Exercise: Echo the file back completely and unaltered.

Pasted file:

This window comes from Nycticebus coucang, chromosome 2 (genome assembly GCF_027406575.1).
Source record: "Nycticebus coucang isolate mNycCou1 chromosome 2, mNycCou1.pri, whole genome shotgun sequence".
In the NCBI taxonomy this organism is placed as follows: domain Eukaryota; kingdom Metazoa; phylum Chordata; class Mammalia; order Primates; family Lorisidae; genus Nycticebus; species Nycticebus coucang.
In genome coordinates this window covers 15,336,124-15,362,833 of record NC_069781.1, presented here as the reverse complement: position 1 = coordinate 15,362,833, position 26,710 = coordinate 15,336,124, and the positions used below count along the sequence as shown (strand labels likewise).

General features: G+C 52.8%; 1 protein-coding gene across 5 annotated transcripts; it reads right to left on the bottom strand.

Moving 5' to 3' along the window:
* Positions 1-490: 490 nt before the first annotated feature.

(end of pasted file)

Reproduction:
This window comes from Nycticebus coucang, chromosome 2 (genome assembly GCF_027406575.1).
Source record: "Nycticebus coucang isolate mNycCou1 chromosome 2, mNycCou1.pri, whole genome shotgun sequence".
In the NCBI taxonomy this organism is placed as follows: domain Eukaryota; kingdom Metazoa; phylum Chordata; class Mammalia; order Primates; family Lorisidae; genus Nycticebus; species Nycticebus coucang.
In genome coordinates this window covers 15,336,124-15,362,833 of record NC_069781.1, presented here as the reverse complement: position 1 = coordinate 15,362,833, position 26,710 = coordinate 15,336,124, and the positions used below count along the sequence as shown (strand labels likewise).

General features: G+C 52.8%; 1 protein-coding gene across 5 annotated transcripts; it reads right to left on the bottom strand.

Moving 5' to 3' along the window:
* Positions 1-490: 490 nt before the first annotated feature.